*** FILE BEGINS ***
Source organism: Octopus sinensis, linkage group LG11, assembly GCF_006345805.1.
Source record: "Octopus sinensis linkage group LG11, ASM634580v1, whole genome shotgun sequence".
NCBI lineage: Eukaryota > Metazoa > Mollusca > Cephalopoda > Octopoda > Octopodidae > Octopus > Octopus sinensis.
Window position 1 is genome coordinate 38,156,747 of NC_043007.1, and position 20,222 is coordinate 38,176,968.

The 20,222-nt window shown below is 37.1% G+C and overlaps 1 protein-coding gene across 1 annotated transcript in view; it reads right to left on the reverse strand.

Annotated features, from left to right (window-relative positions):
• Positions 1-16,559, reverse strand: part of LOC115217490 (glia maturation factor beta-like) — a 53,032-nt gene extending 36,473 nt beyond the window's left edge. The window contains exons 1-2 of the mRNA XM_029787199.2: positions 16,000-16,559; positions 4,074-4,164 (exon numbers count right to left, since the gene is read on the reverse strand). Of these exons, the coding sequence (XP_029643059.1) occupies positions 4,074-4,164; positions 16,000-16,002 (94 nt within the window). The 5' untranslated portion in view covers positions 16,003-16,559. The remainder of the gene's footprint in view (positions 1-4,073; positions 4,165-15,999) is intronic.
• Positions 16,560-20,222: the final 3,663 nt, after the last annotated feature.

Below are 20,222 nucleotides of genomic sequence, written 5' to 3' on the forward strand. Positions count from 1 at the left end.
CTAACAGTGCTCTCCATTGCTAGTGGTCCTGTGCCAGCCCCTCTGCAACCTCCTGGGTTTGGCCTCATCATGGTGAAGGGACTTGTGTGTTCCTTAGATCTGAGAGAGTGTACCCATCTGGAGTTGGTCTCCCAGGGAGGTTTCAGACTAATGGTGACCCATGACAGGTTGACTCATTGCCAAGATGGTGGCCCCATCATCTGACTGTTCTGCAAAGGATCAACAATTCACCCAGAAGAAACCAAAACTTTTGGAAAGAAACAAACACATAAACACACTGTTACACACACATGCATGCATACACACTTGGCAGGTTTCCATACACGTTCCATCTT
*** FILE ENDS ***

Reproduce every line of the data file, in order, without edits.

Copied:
Source organism: Octopus sinensis, linkage group LG11, assembly GCF_006345805.1.
Source record: "Octopus sinensis linkage group LG11, ASM634580v1, whole genome shotgun sequence".
NCBI lineage: Eukaryota > Metazoa > Mollusca > Cephalopoda > Octopoda > Octopodidae > Octopus > Octopus sinensis.
Window position 1 is genome coordinate 38,156,747 of NC_043007.1, and position 20,222 is coordinate 38,176,968.

The 20,222-nt window shown below is 37.1% G+C and overlaps 1 protein-coding gene across 1 annotated transcript in view; it reads right to left on the reverse strand.

Annotated features, from left to right (window-relative positions):
• Positions 1-16,559, reverse strand: part of LOC115217490 (glia maturation factor beta-like) — a 53,032-nt gene extending 36,473 nt beyond the window's left edge. The window contains exons 1-2 of the mRNA XM_029787199.2: positions 16,000-16,559; positions 4,074-4,164 (exon numbers count right to left, since the gene is read on the reverse strand). Of these exons, the coding sequence (XP_029643059.1) occupies positions 4,074-4,164; positions 16,000-16,002 (94 nt within the window). The 5' untranslated portion in view covers positions 16,003-16,559. The remainder of the gene's footprint in view (positions 1-4,073; positions 4,165-15,999) is intronic.
• Positions 16,560-20,222: the final 3,663 nt, after the last annotated feature.

Below are 20,222 nucleotides of genomic sequence, written 5' to 3' on the forward strand. Positions count from 1 at the left end.
CTAACAGTGCTCTCCATTGCTAGTGGTCCTGTGCCAGCCCCTCTGCAACCTCCTGGGTTTGGCCTCATCATGGTGAAGGGACTTGTGTGTTCCTTAGATCTGAGAGAGTGTACCCATCTGGAGTTGGTCTCCCAGGGAGGTTTCAGACTAATGGTGACCCATGACAGGTTGACTCATTGCCAAGATGGTGGCCCCATCATCTGACTGTTCTGCAAAGGATCAACAATTCACCCAGAAGAAACCAAAACTTTTGGAAAGAAACAAACACATAAACACACTGTTACACACACATGCATGCATACACACTTGGCAGGTTTCCATACACGTTCCATCTT